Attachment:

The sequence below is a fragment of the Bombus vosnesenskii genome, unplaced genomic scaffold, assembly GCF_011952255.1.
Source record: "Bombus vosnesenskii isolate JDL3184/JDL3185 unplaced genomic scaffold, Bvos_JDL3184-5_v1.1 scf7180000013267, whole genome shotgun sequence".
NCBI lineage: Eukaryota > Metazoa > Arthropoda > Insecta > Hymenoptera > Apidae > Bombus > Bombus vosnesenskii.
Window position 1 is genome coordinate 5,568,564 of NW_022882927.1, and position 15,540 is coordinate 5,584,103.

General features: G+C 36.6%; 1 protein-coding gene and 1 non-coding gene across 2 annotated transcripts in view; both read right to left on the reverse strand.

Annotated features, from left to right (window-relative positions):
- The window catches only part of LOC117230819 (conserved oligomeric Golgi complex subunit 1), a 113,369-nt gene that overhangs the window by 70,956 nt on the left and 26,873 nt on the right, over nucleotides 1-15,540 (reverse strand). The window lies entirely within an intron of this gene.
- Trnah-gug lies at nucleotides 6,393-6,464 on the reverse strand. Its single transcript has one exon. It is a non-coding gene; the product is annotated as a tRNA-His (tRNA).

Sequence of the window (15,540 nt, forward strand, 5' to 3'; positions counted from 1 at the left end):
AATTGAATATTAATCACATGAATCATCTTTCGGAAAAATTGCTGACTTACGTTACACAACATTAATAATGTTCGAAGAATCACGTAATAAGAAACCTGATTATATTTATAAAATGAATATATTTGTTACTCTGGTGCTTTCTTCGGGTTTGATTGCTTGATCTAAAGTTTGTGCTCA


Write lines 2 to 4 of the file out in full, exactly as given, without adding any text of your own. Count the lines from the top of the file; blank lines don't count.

Source record: "Bombus vosnesenskii isolate JDL3184/JDL3185 unplaced genomic scaffold, Bvos_JDL3184-5_v1.1 scf7180000013267, whole genome shotgun sequence".
NCBI lineage: Eukaryota > Metazoa > Arthropoda > Insecta > Hymenoptera > Apidae > Bombus > Bombus vosnesenskii.
Window position 1 is genome coordinate 5,568,564 of NW_022882927.1, and position 15,540 is coordinate 5,584,103.